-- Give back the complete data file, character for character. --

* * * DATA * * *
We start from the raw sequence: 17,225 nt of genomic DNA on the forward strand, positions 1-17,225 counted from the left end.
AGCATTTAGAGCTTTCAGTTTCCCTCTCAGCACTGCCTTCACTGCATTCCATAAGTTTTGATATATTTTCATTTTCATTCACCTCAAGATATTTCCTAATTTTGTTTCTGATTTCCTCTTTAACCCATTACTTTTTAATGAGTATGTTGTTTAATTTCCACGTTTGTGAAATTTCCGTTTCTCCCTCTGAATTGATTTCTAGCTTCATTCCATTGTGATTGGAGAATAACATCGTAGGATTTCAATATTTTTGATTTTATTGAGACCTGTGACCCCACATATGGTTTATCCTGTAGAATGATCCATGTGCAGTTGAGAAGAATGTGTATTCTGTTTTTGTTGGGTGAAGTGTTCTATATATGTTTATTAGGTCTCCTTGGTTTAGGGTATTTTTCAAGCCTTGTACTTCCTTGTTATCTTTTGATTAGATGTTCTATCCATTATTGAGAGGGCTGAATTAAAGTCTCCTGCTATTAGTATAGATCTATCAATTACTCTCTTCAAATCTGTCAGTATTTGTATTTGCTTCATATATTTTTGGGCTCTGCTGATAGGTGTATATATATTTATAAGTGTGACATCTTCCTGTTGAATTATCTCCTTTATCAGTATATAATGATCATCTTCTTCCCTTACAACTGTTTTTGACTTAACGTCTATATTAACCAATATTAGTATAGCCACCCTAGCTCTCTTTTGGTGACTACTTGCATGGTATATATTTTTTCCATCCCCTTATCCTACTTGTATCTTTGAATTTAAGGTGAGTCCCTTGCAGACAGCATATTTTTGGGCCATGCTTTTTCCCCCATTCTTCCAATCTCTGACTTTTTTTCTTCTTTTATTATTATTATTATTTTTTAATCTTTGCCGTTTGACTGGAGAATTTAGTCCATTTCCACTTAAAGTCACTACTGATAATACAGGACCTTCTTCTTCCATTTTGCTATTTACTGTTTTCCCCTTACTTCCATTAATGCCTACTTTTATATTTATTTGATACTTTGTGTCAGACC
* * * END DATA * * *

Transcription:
We start from the raw sequence: 17,225 nt of genomic DNA on the forward strand, positions 1-17,225 counted from the left end.
AGCATTTAGAGCTTTCAGTTTCCCTCTCAGCACTGCCTTCACTGCATTCCATAAGTTTTGATATATTTTCATTTTCATTCACCTCAAGATATTTCCTAATTTTGTTTCTGATTTCCTCTTTAACCCATTACTTTTTAATGAGTATGTTGTTTAATTTCCACGTTTGTGAAATTTCCGTTTCTCCCTCTGAATTGATTTCTAGCTTCATTCCATTGTGATTGGAGAATAACATCGTAGGATTTCAATATTTTTGATTTTATTGAGACCTGTGACCCCACATATGGTTTATCCTGTAGAATGATCCATGTGCAGTTGAGAAGAATGTGTATTCTGTTTTTGTTGGGTGAAGTGTTCTATATATGTTTATTAGGTCTCCTTGGTTTAGGGTATTTTTCAAGCCTTGTACTTCCTTGTTATCTTTTGATTAGATGTTCTATCCATTATTGAGAGGGCTGAATTAAAGTCTCCTGCTATTAGTATAGATCTATCAATTACTCTCTTCAAATCTGTCAGTATTTGTATTTGCTTCATATATTTTTGGGCTCTGCTGATAGGTGTATATATATTTATAAGTGTGACATCTTCCTGTTGAATTATCTCCTTTATCAGTATATAATGATCATCTTCTTCCCTTACAACTGTTTTTGACTTAACGTCTATATTAACCAATATTAGTATAGCCACCCTAGCTCTCTTTTGGTGACTACTTGCATGGTATATATTTTTTCCATCCCCTTATCCTACTTGTATCTTTGAATTTAAGGTGAGTCCCTTGCAGACAGCATATTTTTGGGCCATGCTTTTTCCCCCATTCTTCCAATCTCTGACTTTTTTTCTTCTTTTATTATTATTATTATTTTTTAATCTTTGCCGTTTGACTGGAGAATTTAGTCCATTTCCACTTAAAGTCACTACTGATAATACAGGACCTTCTTCTTCCATTTTGCTATTTACTGTTTTCCCCTTACTTCCATTAATGCCTACTTTTATATTTATTTGATACTTTGTGTCAGACC